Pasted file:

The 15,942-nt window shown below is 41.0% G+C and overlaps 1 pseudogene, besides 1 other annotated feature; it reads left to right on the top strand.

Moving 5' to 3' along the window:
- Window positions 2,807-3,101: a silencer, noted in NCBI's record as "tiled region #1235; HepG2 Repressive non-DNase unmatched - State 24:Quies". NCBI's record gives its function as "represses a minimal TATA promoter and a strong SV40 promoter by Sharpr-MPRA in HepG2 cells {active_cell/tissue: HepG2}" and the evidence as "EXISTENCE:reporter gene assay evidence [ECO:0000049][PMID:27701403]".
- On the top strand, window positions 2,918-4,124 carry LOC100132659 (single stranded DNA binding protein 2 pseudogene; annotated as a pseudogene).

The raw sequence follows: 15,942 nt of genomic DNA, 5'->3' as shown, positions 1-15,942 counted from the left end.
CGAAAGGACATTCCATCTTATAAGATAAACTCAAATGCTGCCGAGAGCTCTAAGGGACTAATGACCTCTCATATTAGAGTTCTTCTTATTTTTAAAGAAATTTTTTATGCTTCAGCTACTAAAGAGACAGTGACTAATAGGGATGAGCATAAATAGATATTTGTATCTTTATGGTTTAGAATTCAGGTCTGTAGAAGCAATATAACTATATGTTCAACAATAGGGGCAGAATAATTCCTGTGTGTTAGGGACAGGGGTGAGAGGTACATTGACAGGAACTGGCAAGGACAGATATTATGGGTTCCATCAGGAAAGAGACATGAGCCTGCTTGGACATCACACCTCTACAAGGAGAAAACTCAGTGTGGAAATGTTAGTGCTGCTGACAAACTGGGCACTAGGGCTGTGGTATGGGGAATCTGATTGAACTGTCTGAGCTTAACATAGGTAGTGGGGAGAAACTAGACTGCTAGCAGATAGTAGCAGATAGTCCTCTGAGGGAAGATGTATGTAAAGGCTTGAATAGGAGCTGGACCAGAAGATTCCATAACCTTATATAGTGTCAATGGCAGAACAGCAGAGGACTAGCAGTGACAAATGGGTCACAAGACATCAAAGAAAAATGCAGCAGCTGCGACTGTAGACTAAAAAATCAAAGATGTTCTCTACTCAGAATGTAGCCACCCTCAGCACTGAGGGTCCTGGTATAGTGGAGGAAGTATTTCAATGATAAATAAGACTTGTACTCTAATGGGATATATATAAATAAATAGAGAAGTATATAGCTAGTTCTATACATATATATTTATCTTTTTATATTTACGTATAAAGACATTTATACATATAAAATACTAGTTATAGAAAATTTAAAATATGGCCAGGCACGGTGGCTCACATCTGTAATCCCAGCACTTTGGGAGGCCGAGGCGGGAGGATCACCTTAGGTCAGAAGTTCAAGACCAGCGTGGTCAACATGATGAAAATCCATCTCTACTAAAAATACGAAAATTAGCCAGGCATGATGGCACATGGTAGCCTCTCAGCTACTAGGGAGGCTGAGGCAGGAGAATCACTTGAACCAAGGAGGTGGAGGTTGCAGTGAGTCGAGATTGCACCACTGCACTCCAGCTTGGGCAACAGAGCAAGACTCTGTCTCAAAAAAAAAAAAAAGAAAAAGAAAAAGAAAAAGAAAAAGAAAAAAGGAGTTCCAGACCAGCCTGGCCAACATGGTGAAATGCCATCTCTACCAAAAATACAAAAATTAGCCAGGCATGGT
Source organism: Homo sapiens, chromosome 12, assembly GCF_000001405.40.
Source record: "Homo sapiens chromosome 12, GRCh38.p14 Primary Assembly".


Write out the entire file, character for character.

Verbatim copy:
The 15,942-nt window shown below is 41.0% G+C and overlaps 1 pseudogene, besides 1 other annotated feature; it reads left to right on the top strand.

Moving 5' to 3' along the window:
- Window positions 2,807-3,101: a silencer, noted in NCBI's record as "tiled region #1235; HepG2 Repressive non-DNase unmatched - State 24:Quies". NCBI's record gives its function as "represses a minimal TATA promoter and a strong SV40 promoter by Sharpr-MPRA in HepG2 cells {active_cell/tissue: HepG2}" and the evidence as "EXISTENCE:reporter gene assay evidence [ECO:0000049][PMID:27701403]".
- On the top strand, window positions 2,918-4,124 carry LOC100132659 (single stranded DNA binding protein 2 pseudogene; annotated as a pseudogene).

The raw sequence follows: 15,942 nt of genomic DNA, 5'->3' as shown, positions 1-15,942 counted from the left end.
CGAAAGGACATTCCATCTTATAAGATAAACTCAAATGCTGCCGAGAGCTCTAAGGGACTAATGACCTCTCATATTAGAGTTCTTCTTATTTTTAAAGAAATTTTTTATGCTTCAGCTACTAAAGAGACAGTGACTAATAGGGATGAGCATAAATAGATATTTGTATCTTTATGGTTTAGAATTCAGGTCTGTAGAAGCAATATAACTATATGTTCAACAATAGGGGCAGAATAATTCCTGTGTGTTAGGGACAGGGGTGAGAGGTACATTGACAGGAACTGGCAAGGACAGATATTATGGGTTCCATCAGGAAAGAGACATGAGCCTGCTTGGACATCACACCTCTACAAGGAGAAAACTCAGTGTGGAAATGTTAGTGCTGCTGACAAACTGGGCACTAGGGCTGTGGTATGGGGAATCTGATTGAACTGTCTGAGCTTAACATAGGTAGTGGGGAGAAACTAGACTGCTAGCAGATAGTAGCAGATAGTCCTCTGAGGGAAGATGTATGTAAAGGCTTGAATAGGAGCTGGACCAGAAGATTCCATAACCTTATATAGTGTCAATGGCAGAACAGCAGAGGACTAGCAGTGACAAATGGGTCACAAGACATCAAAGAAAAATGCAGCAGCTGCGACTGTAGACTAAAAAATCAAAGATGTTCTCTACTCAGAATGTAGCCACCCTCAGCACTGAGGGTCCTGGTATAGTGGAGGAAGTATTTCAATGATAAATAAGACTTGTACTCTAATGGGATATATATAAATAAATAGAGAAGTATATAGCTAGTTCTATACATATATATTTATCTTTTTATATTTACGTATAAAGACATTTATACATATAAAATACTAGTTATAGAAAATTTAAAATATGGCCAGGCACGGTGGCTCACATCTGTAATCCCAGCACTTTGGGAGGCCGAGGCGGGAGGATCACCTTAGGTCAGAAGTTCAAGACCAGCGTGGTCAACATGATGAAAATCCATCTCTACTAAAAATACGAAAATTAGCCAGGCATGATGGCACATGGTAGCCTCTCAGCTACTAGGGAGGCTGAGGCAGGAGAATCACTTGAACCAAGGAGGTGGAGGTTGCAGTGAGTCGAGATTGCACCACTGCACTCCAGCTTGGGCAACAGAGCAAGACTCTGTCTCAAAAAAAAAAAAAAGAAAAAGAAAAAGAAAAAGAAAAAGAAAAAAGGAGTTCCAGACCAGCCTGGCCAACATGGTGAAATGCCATCTCTACCAAAAATACAAAAATTAGCCAGGCATGGT
Source organism: Homo sapiens, chromosome 12, assembly GCF_000001405.40.
Source record: "Homo sapiens chromosome 12, GRCh38.p14 Primary Assembly".